Equity, Diversity and Inclusion

How women won the fight for equal prize money at Wimbledon

Serbia's Jelena Jankovic prepares to serve during her match against Poland's Agnieszka Radwanska at the French Open tennis tournament at Roland Garros in Paris June 1, 2008. REUTERS/Vincent Kessler (FRANCE) - RTX6E9K

This year marks a decade since women won the right to equal prize money at Wimbledon Image: REUTERS/Vincent Kessler

Charlotte Edmond
Senior Writer, Forum Agenda
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Eight of the 10 highest-paid female athletes are tennis players. Top-earning Serena Williams has pocketed some $81.7 million in prize money since the start of her career, during which she has claimed a record 39 grand slam titles.

The highest-paid male tennis professional, Novak Djokovic, has taken home $108.8 million but won only 12 grand slam titles.

As in most walks of life, there has long been a divide between male and female earnings in tennis.

This year marks a decade since women won the right to equal prize money at the oldest tennis tournament in the world, Wimbledon.

In 2007, Wimbledon became the last of the four major tournaments to award equal prize money, with the US Open rolling out pay parity in 1973, the Australian Open in 2001 and the French Open in 2006.

Britain Tennis - Wimbledon - All England Lawn Tennis & Croquet Club, Wimbledon, England - 9/7/16 USA's Serena Williams celebrates winning her womens singles final match against Germany's Angelique Kerber with the trophy REUTERS/Stefan Wermuth - RTSH2WO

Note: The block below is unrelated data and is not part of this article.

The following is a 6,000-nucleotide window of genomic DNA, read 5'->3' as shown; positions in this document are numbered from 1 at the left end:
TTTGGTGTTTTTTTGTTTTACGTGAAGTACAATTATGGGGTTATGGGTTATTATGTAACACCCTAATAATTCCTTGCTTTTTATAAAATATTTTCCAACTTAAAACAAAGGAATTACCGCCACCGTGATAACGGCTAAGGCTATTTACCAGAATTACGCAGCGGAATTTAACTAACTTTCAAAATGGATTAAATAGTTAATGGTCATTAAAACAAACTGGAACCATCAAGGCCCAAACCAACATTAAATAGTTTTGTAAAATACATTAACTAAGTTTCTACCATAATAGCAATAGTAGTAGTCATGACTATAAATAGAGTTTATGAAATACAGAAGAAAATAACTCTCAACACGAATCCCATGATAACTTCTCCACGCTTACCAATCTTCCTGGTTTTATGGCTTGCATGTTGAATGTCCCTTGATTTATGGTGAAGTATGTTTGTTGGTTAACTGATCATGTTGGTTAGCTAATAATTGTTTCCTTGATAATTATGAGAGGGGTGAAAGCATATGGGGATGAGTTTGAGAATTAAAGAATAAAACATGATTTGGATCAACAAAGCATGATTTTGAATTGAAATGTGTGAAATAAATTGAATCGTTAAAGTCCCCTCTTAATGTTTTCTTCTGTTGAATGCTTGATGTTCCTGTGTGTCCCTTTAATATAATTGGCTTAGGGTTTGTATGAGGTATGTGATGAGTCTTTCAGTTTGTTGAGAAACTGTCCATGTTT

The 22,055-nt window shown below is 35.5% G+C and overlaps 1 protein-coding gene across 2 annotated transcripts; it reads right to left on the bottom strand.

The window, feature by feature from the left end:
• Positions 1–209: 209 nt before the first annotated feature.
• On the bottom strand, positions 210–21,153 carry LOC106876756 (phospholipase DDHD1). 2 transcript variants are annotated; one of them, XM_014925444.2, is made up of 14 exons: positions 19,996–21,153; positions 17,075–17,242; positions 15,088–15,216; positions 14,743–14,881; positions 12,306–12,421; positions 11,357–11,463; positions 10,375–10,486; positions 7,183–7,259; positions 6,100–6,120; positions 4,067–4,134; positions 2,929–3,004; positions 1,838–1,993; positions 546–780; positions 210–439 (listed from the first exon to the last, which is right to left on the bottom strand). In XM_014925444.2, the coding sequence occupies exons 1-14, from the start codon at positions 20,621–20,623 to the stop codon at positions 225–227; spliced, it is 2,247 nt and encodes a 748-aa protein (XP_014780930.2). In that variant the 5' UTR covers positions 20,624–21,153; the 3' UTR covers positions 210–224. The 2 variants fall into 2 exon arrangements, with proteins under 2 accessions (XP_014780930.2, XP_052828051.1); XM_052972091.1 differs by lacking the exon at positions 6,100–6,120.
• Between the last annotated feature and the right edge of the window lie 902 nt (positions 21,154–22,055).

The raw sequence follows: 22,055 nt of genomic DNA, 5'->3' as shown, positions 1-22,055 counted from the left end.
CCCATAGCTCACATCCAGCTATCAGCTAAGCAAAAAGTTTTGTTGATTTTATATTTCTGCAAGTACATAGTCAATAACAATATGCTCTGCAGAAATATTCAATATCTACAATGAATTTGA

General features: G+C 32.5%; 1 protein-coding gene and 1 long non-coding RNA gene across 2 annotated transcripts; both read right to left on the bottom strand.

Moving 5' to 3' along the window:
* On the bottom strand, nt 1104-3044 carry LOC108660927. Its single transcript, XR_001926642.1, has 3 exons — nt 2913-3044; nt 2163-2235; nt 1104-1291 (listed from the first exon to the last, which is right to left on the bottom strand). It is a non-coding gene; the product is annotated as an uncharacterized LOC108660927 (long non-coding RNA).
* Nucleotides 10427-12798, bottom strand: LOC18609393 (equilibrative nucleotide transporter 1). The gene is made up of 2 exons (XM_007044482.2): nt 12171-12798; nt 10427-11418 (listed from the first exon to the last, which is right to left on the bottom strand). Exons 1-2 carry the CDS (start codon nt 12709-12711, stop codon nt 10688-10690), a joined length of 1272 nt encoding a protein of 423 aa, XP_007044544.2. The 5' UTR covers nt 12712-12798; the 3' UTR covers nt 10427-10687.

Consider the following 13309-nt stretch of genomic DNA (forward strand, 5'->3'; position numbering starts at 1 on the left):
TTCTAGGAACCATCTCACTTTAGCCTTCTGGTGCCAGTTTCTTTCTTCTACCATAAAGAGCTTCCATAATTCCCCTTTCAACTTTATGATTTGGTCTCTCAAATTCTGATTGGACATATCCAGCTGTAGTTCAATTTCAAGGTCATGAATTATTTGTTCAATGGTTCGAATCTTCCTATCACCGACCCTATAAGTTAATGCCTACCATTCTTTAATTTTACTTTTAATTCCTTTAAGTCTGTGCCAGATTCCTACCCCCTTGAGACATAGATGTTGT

Image: REUTERS/Stefan Wermuth

Williams, along with her sister Venus, was one of the highest-profile proponents of pay parity in tennis, which is ahead of the curve in sport in general when it comes to the gender pay divide.

But this is a war that has been waged over decades. In 1973, tennis icon Billie Jean King founded the Women’s Tennis Association, pushing the women’s game and pioneering gender equality.

However, there continues to be debate about whether women should earn the same as men. Opponents argue women attract smaller crowds, generate less money for the sport, and their matches are far shorter (the best of three sets to men’s best of five). Djokovic, pictured below, is among those claiming men should “fight for more”.

Tennis - Wimbledon - London, Britain - July 4, 2017   Serbia's Novak Djokovic in action during his first round match against Slovakia’s Martin Klizan     REUTERS/Matthew Childs - RTX39ZWQ
Image: REUTERS/Matthew Childs

Meanwhile, speaking ahead of the BNP Paribas open final at Indian Wells last year, Indian Wells Tennis Garden CEO, Raymond Moore, made a series of inflammatory remarks, claiming women “ride on the coattails of the men”. He added, "If I was a lady player, I'd go down every night on my knees and thank God that Roger Federer and Rafa Nadal were born, because they have carried this sport.”

At Wimbledon, more of the men’s matches have been scheduled on best-placed centre court and court one in the last two championships.

The debate’s is likely to to heat up again with Hollywood’s adaptation of King’s "battle of the sexes", in which she took down former world number one Bobby Riggs, pegged to hit the big screens this summer.

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